Sales Management Principles!

posted: Wednesday, November 18, 2009

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Last week, we discussed the three different types of salespeople, and how a sales manager should go about identifying the types and how to help them to increase productivity. Today I want to begin the process of examining the principles to being a more successful and effective sales manager.

The first of those principles is managing each of your people as individuals. As we touched on last week, no two people are the same and they do not react the same way. A successful sales manager will take the time to get to know each of their salespeople, and how to work with them in a way that will lead to both increased sales and a happy employee. If coaching or constructive criticism is necessary, then it should always be performed in a one-on-one private session. However, I always encourage you to praise a salesperson for a job well done in public. Often times, nothing motivates a person more than being told they did a good job in the presence of their peers.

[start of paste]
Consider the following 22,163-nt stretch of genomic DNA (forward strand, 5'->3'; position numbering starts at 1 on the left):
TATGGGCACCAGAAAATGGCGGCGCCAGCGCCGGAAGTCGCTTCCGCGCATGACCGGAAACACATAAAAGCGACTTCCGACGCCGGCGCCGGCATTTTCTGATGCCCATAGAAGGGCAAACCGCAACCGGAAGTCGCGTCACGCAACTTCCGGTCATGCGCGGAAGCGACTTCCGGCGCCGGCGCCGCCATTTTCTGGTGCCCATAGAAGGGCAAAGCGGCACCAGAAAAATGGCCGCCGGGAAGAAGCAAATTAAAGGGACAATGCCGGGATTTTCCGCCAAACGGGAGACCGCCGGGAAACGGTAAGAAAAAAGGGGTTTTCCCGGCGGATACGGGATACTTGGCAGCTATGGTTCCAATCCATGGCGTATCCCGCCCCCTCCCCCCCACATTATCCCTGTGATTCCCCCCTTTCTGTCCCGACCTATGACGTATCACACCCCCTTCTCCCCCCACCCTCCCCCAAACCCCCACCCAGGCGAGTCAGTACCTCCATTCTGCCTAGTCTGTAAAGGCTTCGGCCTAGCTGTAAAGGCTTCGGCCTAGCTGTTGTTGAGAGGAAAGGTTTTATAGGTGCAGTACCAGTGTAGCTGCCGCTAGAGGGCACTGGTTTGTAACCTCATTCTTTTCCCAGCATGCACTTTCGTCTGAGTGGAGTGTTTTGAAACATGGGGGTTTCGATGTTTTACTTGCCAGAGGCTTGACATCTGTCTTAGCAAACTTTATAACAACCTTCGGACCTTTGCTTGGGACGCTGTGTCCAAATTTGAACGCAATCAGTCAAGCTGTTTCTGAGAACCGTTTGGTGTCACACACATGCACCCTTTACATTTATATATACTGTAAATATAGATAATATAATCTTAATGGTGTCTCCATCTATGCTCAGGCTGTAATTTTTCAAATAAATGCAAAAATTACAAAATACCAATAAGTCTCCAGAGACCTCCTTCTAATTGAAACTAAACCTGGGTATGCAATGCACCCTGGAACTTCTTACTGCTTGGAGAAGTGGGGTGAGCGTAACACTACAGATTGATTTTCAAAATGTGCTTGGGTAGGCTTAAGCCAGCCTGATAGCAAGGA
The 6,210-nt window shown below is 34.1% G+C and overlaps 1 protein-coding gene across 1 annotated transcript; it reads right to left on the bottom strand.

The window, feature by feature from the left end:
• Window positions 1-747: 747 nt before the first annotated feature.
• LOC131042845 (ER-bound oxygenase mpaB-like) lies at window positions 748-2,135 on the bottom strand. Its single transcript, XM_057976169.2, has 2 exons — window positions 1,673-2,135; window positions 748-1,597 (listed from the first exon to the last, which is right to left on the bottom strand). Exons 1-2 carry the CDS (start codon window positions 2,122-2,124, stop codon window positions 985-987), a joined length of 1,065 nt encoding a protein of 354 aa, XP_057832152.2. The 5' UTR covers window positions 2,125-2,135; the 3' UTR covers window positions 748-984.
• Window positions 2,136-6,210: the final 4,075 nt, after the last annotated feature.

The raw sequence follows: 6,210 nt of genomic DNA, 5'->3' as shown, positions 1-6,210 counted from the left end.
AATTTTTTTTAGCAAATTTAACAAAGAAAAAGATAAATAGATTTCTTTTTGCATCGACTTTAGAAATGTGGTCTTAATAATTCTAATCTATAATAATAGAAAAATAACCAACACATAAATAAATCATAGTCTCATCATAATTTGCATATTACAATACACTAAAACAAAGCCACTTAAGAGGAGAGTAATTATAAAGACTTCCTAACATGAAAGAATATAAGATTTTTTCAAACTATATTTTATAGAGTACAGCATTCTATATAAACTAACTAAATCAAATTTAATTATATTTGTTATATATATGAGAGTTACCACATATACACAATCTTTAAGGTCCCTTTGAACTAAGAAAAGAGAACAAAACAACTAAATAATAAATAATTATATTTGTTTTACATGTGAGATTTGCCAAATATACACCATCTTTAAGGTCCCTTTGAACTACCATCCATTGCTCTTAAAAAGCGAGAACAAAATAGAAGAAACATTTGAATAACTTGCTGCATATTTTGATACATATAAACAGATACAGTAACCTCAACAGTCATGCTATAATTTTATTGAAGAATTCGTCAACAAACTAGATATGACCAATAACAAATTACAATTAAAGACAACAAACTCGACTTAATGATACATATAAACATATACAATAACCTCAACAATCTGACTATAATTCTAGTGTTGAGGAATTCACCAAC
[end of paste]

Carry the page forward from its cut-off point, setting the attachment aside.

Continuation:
You probably became a sales manager because you were a successful salesperson; don't forget where you came from. Remember the hard work that got you to the position you are in now, and apply the same principles as a manager. If you are asking your staff to be at work at 8:00, then you should be in before them and working every bit as long as they are. Salespeople are going to respect you if you adhere to the standards that you set. In this case, "Do as I say, not as I do" does not fly. Lead by example which is principle number two. Your sales staff, along with increased productivity, will follow.

Install discipline within your organization is principle number three. In any team, sport, or business, discipline is always vital to a successful organization. Every element of society has its own rules and regulations. Your job as a sales manager is to make sure your staff knows all of the rules and regulations, as well as the reasons for their existence. You also must not be afraid to enforce the rules and regulations when necessary. The fastest way to lose the respect of your staff is to have different rules for different people, so don't do it! All rules and regulations should be written down. If it is not written down, it isn't real!

Next week we will kick it off with the Golden Rule of Sales Management! In the meantime, remember your biggest asset as a manager is the people you manage!

FINAO - Failure is Not An Option

Brad Huisken

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